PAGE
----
Where Have You Gone, Yogi Berra?
I take issue with the editors’ comment that “Berra’s personal career statistics — batting average, home runs, wins above replacement value — were strong but not world-beating” (the Week, October 19). Are you kidding me? He’s top five or six in virtually all career batting statistics for catchers. He’s ahead of Bench in RBI, batting average, runs, hits, OPS, MVPs, all-star, World Series appearances, and world championships. His WAR statistic is distorted because defensive stats pre-1955 (so, the first eight years of his career) are missing. Bench has a few more HRs (389, No. 2 all-time catcher, while Berra had 358, No. 4 all-time). Clearly his batting stats are “world beating.” R.I.P., Yogi!
The Editors respond: Berra holds the record for playing on the most teams that won the World Series: ten. More than any player in baseball history, he was world-beating. His personal statistics were not. “World-beating” means “better than everyone else,” not “up there with the lead pack.” In WAR (wins above replacement), the metric that comes closest to capturing in one number a player’s overall value to his team, Berra ranks fifth among catchers — slightly ahead of Joe Torre and Mike Piazza and slightly behind Gary Carter, Ivan Rodriguez, Carlton Fisk, and Johnny Bench. Alas, the contribution that Berra made by calling and framing pitches is hard for statisticians to measure. But the composite record of the pitchers he caught is clearly brilliant, suggesting superlative skill behind the plate. That most of his career numbers are not superlative — they’re only superior — casts into doubt the value of statistics more than the value of Yogi Berra. Two weeks after the first issue of this magazine was published, he was named Most Valuable Player in the American League. It was his third MVP award in five seasons.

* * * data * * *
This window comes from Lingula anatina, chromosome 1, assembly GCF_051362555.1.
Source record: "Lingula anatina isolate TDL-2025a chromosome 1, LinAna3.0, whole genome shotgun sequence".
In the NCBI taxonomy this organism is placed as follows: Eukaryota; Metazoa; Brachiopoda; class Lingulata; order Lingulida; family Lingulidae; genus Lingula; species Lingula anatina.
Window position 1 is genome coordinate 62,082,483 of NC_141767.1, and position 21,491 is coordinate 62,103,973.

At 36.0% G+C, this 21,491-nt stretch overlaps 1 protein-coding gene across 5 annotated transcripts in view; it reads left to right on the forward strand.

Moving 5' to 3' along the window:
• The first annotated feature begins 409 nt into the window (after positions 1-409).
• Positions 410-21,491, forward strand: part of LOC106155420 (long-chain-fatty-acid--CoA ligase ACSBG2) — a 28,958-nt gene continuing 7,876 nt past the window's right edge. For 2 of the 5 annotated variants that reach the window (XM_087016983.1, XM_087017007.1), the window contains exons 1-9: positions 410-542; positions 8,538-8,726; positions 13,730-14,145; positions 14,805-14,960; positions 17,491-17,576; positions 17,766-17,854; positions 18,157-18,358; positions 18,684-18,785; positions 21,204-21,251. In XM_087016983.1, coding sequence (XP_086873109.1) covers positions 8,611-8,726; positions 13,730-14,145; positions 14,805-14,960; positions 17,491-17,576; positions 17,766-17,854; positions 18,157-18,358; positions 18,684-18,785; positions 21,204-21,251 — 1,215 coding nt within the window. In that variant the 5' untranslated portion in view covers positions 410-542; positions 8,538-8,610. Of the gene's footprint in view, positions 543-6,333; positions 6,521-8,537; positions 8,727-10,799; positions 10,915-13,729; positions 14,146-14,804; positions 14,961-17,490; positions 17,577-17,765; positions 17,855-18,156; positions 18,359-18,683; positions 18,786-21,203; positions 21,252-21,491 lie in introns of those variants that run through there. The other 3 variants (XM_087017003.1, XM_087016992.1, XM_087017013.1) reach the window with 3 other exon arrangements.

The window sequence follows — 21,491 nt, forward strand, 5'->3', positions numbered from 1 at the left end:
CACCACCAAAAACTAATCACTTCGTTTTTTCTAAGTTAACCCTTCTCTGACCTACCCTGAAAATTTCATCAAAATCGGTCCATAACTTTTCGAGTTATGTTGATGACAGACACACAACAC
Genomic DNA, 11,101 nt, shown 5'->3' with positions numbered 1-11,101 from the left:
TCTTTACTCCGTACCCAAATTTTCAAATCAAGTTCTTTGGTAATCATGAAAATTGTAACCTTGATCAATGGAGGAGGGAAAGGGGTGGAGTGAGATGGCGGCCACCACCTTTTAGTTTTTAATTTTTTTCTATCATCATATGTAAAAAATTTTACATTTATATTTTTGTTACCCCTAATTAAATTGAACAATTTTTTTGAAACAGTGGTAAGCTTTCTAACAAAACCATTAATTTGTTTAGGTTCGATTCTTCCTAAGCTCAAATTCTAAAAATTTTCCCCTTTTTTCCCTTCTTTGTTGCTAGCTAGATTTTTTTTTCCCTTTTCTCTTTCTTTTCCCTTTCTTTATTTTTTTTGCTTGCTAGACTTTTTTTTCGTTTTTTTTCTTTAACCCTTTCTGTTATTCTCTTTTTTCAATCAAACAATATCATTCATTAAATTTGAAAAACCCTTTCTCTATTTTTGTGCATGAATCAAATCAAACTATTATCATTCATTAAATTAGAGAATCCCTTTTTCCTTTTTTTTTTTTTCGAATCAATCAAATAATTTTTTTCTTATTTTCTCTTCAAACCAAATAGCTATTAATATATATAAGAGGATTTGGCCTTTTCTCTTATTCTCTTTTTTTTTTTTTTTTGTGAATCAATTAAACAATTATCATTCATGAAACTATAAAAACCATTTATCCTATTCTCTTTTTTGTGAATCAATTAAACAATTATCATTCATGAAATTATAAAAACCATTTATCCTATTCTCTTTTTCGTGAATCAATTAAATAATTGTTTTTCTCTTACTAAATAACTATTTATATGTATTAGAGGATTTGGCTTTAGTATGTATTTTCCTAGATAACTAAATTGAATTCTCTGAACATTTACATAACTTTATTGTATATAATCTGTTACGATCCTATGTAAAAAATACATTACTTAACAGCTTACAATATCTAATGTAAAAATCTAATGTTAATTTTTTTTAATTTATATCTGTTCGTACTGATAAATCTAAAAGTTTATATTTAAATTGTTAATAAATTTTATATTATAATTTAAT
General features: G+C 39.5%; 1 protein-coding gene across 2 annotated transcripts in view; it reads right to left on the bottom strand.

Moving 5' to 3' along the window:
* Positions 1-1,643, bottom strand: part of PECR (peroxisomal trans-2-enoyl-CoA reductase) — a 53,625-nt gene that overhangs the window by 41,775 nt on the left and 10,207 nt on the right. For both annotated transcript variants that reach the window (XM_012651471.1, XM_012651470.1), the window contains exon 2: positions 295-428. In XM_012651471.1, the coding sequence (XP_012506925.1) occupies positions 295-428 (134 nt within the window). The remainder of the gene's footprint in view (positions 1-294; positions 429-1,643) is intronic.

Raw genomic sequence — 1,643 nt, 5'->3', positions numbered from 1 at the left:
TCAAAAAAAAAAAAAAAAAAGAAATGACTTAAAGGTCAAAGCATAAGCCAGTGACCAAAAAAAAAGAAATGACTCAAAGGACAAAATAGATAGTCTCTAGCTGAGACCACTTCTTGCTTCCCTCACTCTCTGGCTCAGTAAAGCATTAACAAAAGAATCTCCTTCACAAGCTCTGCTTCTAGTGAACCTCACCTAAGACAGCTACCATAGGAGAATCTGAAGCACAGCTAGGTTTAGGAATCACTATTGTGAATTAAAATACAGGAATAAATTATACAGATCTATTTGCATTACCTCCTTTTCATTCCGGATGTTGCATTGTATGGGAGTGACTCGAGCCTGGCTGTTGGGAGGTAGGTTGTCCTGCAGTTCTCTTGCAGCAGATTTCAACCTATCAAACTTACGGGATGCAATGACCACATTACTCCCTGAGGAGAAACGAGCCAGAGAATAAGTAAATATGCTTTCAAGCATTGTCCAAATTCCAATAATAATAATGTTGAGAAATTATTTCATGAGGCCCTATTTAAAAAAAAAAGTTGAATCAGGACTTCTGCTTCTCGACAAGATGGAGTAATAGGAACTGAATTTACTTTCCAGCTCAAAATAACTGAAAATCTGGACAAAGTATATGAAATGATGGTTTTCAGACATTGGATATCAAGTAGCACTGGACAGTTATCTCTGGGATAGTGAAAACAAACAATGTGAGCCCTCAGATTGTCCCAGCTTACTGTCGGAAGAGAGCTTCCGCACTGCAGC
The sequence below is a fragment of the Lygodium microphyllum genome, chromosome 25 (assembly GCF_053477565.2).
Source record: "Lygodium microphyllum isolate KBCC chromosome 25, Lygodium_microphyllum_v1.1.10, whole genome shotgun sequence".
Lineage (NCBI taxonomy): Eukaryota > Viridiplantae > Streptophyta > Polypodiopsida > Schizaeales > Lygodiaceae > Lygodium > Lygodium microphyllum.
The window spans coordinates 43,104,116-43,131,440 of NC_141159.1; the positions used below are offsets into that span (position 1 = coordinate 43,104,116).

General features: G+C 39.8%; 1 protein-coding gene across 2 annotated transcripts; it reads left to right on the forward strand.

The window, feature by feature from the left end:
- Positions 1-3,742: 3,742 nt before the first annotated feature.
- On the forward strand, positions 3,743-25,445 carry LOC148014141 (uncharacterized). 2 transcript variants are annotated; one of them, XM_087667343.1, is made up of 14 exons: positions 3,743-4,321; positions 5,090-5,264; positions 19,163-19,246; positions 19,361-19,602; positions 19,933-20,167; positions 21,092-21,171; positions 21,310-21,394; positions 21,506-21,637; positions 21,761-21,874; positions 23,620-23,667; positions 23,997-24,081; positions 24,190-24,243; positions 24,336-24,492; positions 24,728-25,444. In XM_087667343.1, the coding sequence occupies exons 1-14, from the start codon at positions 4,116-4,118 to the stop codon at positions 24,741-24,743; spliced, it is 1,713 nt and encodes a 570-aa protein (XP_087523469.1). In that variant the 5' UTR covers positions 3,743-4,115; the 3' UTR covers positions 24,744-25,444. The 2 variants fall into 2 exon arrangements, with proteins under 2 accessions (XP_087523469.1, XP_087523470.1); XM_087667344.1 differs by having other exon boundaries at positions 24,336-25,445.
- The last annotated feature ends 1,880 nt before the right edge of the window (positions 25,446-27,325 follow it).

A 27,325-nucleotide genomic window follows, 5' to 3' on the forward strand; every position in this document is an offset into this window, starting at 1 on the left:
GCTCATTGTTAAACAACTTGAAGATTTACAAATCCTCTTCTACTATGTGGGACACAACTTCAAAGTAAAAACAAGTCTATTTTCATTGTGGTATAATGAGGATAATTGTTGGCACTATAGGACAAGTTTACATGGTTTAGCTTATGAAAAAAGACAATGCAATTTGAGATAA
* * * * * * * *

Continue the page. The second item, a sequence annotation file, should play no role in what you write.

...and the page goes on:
On the cover of our November 2 issue, the first name of Republican National Committee chairman Reince Priebus was misspelled as “Rence.”
In the review, in the same issue, of David Pryce-Jones’s book Fault Lines (“The Lost Continent”), Daniel Johnson stated that the book does not include a family tree. Mr. Johnson had an advance copy of the book; the final, published version of the book does include a family tree. And “Royaumont” was misspelled in the review as “Royaument.”
We regret the errors.